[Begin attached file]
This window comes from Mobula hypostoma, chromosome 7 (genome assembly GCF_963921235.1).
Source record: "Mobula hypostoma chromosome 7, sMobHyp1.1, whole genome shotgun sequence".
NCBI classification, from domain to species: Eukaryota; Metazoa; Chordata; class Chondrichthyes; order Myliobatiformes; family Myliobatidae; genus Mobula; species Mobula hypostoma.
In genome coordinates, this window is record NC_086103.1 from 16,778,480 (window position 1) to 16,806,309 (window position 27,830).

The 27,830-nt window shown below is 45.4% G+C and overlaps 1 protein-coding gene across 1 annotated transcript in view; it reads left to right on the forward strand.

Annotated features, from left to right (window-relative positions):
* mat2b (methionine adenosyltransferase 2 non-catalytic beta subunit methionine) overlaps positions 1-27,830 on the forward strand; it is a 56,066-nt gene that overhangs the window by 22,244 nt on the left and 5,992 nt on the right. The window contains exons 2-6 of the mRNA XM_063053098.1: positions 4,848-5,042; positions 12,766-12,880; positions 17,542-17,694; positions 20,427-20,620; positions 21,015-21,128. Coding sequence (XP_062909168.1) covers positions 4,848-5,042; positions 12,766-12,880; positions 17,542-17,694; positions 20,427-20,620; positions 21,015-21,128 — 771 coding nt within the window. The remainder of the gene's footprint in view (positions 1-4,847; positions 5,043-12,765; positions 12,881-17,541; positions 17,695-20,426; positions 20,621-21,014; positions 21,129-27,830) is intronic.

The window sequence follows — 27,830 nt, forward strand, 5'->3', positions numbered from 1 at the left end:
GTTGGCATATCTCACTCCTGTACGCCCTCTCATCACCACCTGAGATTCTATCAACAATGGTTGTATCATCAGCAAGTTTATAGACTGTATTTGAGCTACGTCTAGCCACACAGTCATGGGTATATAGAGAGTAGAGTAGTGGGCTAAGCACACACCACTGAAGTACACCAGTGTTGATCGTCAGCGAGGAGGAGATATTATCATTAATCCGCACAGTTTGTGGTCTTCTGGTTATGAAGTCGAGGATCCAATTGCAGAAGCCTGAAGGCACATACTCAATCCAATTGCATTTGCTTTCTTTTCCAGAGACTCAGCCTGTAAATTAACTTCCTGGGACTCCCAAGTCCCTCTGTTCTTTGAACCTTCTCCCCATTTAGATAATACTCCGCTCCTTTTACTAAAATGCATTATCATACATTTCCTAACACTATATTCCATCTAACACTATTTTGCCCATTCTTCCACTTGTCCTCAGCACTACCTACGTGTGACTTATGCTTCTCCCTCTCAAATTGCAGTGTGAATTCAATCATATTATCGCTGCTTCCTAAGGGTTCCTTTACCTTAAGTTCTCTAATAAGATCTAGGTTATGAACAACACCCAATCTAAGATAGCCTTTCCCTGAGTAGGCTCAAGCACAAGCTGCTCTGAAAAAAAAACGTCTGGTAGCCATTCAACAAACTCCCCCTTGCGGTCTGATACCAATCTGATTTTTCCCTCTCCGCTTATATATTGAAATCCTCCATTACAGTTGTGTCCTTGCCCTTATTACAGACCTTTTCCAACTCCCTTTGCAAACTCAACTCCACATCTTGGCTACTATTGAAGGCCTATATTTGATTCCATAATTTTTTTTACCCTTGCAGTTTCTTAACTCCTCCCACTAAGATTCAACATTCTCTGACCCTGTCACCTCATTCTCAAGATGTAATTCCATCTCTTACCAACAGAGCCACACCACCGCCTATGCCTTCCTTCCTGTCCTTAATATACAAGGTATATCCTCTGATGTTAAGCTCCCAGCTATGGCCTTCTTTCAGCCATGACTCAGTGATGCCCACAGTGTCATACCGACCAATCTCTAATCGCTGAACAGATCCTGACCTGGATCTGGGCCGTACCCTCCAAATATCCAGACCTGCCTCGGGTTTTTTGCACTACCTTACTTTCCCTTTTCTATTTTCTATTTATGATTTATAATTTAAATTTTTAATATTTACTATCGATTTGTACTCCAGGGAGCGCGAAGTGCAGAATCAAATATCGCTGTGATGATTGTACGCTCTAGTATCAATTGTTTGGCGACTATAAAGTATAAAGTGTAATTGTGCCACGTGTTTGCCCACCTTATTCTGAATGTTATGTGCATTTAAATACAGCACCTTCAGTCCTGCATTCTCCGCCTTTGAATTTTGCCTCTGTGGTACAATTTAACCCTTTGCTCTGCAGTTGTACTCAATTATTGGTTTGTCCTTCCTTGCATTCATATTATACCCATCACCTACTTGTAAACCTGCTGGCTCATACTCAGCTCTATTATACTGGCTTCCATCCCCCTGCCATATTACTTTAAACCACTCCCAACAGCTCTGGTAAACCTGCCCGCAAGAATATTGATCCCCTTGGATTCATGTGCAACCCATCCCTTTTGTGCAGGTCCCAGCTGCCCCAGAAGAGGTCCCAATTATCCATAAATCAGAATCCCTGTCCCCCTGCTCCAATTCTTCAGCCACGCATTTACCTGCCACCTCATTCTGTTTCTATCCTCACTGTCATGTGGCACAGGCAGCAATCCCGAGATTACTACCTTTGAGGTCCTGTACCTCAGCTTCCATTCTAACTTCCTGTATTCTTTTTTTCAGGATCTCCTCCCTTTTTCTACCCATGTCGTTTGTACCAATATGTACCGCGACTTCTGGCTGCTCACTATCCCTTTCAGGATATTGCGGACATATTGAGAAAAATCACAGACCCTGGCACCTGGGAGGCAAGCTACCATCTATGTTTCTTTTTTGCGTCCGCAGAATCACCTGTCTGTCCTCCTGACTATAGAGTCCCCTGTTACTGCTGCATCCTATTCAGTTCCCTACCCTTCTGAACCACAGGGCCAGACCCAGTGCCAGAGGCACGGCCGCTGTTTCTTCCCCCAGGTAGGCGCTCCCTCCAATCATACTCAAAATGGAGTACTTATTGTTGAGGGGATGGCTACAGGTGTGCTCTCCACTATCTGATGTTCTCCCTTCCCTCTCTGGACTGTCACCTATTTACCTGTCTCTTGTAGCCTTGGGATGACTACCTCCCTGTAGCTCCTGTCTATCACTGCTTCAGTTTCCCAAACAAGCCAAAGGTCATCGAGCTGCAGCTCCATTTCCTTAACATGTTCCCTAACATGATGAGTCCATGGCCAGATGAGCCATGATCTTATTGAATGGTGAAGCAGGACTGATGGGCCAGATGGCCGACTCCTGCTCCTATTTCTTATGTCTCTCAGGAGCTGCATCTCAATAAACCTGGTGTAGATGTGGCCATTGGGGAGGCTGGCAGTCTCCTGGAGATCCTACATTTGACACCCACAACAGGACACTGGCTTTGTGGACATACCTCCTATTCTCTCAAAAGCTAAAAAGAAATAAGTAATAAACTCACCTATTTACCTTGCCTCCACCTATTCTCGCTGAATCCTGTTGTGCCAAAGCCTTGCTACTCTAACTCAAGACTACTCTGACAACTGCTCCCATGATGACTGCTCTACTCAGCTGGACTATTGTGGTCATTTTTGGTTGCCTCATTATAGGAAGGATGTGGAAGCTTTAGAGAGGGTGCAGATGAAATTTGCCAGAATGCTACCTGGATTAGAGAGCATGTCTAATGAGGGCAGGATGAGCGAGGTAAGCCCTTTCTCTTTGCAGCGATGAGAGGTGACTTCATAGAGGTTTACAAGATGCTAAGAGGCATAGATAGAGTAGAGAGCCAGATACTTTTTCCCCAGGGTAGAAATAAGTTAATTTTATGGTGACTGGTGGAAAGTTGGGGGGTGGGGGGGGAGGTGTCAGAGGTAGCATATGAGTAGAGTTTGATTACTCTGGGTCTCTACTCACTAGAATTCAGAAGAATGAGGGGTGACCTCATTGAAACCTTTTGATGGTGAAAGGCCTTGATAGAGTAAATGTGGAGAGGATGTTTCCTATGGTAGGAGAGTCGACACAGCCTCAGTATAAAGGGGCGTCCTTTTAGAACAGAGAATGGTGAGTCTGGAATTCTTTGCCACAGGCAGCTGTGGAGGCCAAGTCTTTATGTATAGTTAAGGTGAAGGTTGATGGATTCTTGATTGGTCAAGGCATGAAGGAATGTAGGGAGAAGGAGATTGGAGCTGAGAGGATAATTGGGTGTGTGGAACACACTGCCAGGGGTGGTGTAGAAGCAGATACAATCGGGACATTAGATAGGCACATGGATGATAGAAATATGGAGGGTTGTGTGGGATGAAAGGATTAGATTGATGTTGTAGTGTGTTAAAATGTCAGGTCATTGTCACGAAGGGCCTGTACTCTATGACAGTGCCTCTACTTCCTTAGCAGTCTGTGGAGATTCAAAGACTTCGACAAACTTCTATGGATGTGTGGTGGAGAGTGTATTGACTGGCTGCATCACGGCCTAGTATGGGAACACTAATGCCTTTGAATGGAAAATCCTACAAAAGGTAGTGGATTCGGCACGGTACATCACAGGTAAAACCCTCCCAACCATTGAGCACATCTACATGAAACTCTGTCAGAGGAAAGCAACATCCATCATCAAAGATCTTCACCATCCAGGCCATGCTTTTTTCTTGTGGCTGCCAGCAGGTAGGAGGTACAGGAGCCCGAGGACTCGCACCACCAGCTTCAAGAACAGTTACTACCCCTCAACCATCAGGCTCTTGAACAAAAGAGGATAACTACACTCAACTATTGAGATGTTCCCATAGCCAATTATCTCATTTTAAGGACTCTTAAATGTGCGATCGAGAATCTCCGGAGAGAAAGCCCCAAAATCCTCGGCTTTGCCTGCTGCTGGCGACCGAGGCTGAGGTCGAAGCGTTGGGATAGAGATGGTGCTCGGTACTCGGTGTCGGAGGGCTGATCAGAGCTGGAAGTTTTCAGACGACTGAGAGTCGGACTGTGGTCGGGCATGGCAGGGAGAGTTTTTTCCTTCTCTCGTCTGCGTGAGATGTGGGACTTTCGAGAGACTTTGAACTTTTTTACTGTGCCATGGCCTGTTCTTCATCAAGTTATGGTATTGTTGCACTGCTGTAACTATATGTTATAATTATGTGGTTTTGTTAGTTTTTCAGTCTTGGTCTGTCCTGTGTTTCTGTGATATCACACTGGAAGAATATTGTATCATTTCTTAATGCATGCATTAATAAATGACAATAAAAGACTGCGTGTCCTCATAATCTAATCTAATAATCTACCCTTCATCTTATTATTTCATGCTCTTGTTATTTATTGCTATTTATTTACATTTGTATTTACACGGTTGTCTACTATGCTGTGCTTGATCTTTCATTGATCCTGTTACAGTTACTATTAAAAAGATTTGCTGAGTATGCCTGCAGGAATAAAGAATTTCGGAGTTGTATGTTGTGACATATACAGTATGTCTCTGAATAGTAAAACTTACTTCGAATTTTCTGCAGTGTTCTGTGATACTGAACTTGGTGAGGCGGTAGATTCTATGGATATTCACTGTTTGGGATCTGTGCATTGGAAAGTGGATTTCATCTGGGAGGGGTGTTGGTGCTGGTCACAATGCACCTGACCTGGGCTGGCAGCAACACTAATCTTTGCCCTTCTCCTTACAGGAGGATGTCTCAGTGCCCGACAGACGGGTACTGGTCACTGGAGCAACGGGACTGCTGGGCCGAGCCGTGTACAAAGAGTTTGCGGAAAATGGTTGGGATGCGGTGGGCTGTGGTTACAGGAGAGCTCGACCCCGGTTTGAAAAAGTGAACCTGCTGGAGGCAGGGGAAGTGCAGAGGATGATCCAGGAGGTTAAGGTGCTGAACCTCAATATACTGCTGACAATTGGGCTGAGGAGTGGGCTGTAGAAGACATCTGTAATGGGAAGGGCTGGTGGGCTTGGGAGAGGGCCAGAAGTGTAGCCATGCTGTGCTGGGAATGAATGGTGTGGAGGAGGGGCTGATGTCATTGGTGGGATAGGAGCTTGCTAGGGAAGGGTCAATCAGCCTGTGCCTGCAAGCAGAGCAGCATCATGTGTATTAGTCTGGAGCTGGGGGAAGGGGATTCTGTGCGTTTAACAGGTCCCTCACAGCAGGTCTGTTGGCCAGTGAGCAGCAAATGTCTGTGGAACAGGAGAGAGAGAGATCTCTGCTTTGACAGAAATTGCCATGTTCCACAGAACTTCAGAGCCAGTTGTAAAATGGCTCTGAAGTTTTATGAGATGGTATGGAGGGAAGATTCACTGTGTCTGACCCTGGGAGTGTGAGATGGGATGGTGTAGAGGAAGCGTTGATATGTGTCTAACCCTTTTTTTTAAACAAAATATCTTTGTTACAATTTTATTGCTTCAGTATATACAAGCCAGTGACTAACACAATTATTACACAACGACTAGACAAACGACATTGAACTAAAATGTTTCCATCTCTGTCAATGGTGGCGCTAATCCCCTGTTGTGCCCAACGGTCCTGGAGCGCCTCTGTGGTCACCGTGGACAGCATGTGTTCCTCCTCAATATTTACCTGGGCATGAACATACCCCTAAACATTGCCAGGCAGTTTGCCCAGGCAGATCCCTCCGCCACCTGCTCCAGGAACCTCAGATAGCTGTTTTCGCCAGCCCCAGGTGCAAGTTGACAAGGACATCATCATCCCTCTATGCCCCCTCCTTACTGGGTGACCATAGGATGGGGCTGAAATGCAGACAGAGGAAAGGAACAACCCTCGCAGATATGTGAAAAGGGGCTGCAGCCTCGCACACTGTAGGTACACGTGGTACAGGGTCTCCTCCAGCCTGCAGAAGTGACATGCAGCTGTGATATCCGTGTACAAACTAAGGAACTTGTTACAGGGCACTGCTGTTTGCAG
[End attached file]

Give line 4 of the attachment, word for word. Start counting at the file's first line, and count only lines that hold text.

In genome coordinates, this window is record NC_086103.1 from 16,778,480 (window position 1) to 16,806,309 (window position 27,830).